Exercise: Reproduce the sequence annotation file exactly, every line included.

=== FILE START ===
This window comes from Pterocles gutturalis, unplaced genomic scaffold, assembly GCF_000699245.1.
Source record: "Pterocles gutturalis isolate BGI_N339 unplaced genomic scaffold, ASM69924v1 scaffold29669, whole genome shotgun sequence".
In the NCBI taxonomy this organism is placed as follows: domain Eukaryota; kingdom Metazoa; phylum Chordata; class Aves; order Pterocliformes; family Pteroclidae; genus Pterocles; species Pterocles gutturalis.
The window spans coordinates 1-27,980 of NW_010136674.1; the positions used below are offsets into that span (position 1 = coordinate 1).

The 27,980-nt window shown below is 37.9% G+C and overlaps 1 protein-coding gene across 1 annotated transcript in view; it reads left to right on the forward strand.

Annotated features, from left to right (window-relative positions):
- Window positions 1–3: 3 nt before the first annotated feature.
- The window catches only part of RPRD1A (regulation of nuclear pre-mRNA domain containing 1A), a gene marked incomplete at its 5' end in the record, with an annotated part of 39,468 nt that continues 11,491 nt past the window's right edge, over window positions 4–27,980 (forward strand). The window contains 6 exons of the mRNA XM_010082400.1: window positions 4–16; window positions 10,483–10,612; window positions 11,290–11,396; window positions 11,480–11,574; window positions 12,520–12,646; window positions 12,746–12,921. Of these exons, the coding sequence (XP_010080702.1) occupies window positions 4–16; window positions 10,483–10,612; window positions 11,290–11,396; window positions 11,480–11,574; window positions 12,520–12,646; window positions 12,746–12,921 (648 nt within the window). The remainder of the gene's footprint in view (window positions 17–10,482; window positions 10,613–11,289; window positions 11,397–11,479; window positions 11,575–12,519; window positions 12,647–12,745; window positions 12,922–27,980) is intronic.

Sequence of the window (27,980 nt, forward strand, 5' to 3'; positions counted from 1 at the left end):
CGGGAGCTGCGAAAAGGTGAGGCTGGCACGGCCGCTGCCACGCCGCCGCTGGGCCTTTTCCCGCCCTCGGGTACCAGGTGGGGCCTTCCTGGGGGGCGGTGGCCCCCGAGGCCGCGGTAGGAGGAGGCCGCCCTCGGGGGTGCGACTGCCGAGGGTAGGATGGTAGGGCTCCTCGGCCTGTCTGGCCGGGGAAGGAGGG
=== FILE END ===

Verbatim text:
This window comes from Pterocles gutturalis, unplaced genomic scaffold, assembly GCF_000699245.1.
Source record: "Pterocles gutturalis isolate BGI_N339 unplaced genomic scaffold, ASM69924v1 scaffold29669, whole genome shotgun sequence".
In the NCBI taxonomy this organism is placed as follows: domain Eukaryota; kingdom Metazoa; phylum Chordata; class Aves; order Pterocliformes; family Pteroclidae; genus Pterocles; species Pterocles gutturalis.
The window spans coordinates 1-27,980 of NW_010136674.1; the positions used below are offsets into that span (position 1 = coordinate 1).

The 27,980-nt window shown below is 37.9% G+C and overlaps 1 protein-coding gene across 1 annotated transcript in view; it reads left to right on the forward strand.

Annotated features, from left to right (window-relative positions):
- Window positions 1–3: 3 nt before the first annotated feature.
- The window catches only part of RPRD1A (regulation of nuclear pre-mRNA domain containing 1A), a gene marked incomplete at its 5' end in the record, with an annotated part of 39,468 nt that continues 11,491 nt past the window's right edge, over window positions 4–27,980 (forward strand). The window contains 6 exons of the mRNA XM_010082400.1: window positions 4–16; window positions 10,483–10,612; window positions 11,290–11,396; window positions 11,480–11,574; window positions 12,520–12,646; window positions 12,746–12,921. Of these exons, the coding sequence (XP_010080702.1) occupies window positions 4–16; window positions 10,483–10,612; window positions 11,290–11,396; window positions 11,480–11,574; window positions 12,520–12,646; window positions 12,746–12,921 (648 nt within the window). The remainder of the gene's footprint in view (window positions 17–10,482; window positions 10,613–11,289; window positions 11,397–11,479; window positions 11,575–12,519; window positions 12,647–12,745; window positions 12,922–27,980) is intronic.

Sequence of the window (27,980 nt, forward strand, 5' to 3'; positions counted from 1 at the left end):
CGGGAGCTGCGAAAAGGTGAGGCTGGCACGGCCGCTGCCACGCCGCCGCTGGGCCTTTTCCCGCCCTCGGGTACCAGGTGGGGCCTTCCTGGGGGGCGGTGGCCCCCGAGGCCGCGGTAGGAGGAGGCCGCCCTCGGGGGTGCGACTGCCGAGGGTAGGATGGTAGGGCTCCTCGGCCTGTCTGGCCGGGGAAGGAGGG